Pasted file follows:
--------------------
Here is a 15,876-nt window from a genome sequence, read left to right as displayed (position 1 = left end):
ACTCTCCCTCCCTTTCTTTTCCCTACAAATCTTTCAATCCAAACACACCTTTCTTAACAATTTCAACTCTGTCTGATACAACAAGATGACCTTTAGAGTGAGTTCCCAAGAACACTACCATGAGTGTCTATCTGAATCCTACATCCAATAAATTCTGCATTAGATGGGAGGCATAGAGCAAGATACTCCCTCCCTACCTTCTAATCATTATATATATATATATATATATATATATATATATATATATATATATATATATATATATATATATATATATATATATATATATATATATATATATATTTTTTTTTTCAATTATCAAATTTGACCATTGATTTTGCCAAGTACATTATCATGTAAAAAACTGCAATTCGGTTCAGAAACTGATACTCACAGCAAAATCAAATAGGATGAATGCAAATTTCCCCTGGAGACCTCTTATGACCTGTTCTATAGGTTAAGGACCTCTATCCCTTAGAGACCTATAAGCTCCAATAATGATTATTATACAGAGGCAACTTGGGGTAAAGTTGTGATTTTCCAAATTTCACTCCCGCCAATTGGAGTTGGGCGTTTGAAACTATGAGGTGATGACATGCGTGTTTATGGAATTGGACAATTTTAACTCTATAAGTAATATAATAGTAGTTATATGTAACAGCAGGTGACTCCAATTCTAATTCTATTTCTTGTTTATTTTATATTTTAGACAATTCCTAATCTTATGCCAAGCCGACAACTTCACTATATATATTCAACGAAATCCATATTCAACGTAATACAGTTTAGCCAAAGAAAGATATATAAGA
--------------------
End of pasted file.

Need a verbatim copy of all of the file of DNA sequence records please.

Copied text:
Here is a 15,876-nt window from a genome sequence, read left to right as displayed (position 1 = left end):
ACTCTCCCTCCCTTTCTTTTCCCTACAAATCTTTCAATCCAAACACACCTTTCTTAACAATTTCAACTCTGTCTGATACAACAAGATGACCTTTAGAGTGAGTTCCCAAGAACACTACCATGAGTGTCTATCTGAATCCTACATCCAATAAATTCTGCATTAGATGGGAGGCATAGAGCAAGATACTCCCTCCCTACCTTCTAATCATTATATATATATATATATATATATATATATATATATATATATATATATATATATATATATATATATATATATATATATATATATATATATATATATTTTTTTTTTCAATTATCAAATTTGACCATTGATTTTGCCAAGTACATTATCATGTAAAAAACTGCAATTCGGTTCAGAAACTGATACTCACAGCAAAATCAAATAGGATGAATGCAAATTTCCCCTGGAGACCTCTTATGACCTGTTCTATAGGTTAAGGACCTCTATCCCTTAGAGACCTATAAGCTCCAATAATGATTATTATACAGAGGCAACTTGGGGTAAAGTTGTGATTTTCCAAATTTCACTCCCGCCAATTGGAGTTGGGCGTTTGAAACTATGAGGTGATGACATGCGTGTTTATGGAATTGGACAATTTTAACTCTATAAGTAATATAATAGTAGTTATATGTAACAGCAGGTGACTCCAATTCTAATTCTATTTCTTGTTTATTTTATATTTTAGACAATTCCTAATCTTATGCCAAGCCGACAACTTCACTATATATATTCAACGAAATCCATATTCAACGTAATACAGTTTAGCCAAAGAAAGATATATAAGA